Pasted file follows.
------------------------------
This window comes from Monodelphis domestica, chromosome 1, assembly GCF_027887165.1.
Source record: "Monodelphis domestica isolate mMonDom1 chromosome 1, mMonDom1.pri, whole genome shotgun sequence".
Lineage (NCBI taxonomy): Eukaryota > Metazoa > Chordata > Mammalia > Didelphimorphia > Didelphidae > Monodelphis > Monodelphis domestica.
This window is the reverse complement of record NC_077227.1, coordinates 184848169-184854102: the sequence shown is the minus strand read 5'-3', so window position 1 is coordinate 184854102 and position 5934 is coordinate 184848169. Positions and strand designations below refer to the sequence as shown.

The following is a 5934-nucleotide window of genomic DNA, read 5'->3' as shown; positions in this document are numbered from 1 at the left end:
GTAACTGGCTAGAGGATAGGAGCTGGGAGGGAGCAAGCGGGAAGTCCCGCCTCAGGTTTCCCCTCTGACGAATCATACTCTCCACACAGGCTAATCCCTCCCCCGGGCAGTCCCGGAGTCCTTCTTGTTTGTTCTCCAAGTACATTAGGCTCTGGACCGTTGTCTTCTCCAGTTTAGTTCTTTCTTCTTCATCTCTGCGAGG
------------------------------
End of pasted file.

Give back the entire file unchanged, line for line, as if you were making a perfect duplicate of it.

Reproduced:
This window comes from Monodelphis domestica, chromosome 1, assembly GCF_027887165.1.
Source record: "Monodelphis domestica isolate mMonDom1 chromosome 1, mMonDom1.pri, whole genome shotgun sequence".
Lineage (NCBI taxonomy): Eukaryota > Metazoa > Chordata > Mammalia > Didelphimorphia > Didelphidae > Monodelphis > Monodelphis domestica.
This window is the reverse complement of record NC_077227.1, coordinates 184848169-184854102: the sequence shown is the minus strand read 5'-3', so window position 1 is coordinate 184854102 and position 5934 is coordinate 184848169. Positions and strand designations below refer to the sequence as shown.

The following is a 5934-nucleotide window of genomic DNA, read 5'->3' as shown; positions in this document are numbered from 1 at the left end:
GTAACTGGCTAGAGGATAGGAGCTGGGAGGGAGCAAGCGGGAAGTCCCGCCTCAGGTTTCCCCTCTGACGAATCATACTCTCCACACAGGCTAATCCCTCCCCCGGGCAGTCCCGGAGTCCTTCTTGTTTGTTCTCCAAGTACATTAGGCTCTGGACCGTTGTCTTCTCCAGTTTAGTTCTTTCTTCTTCATCTCTGCGAGG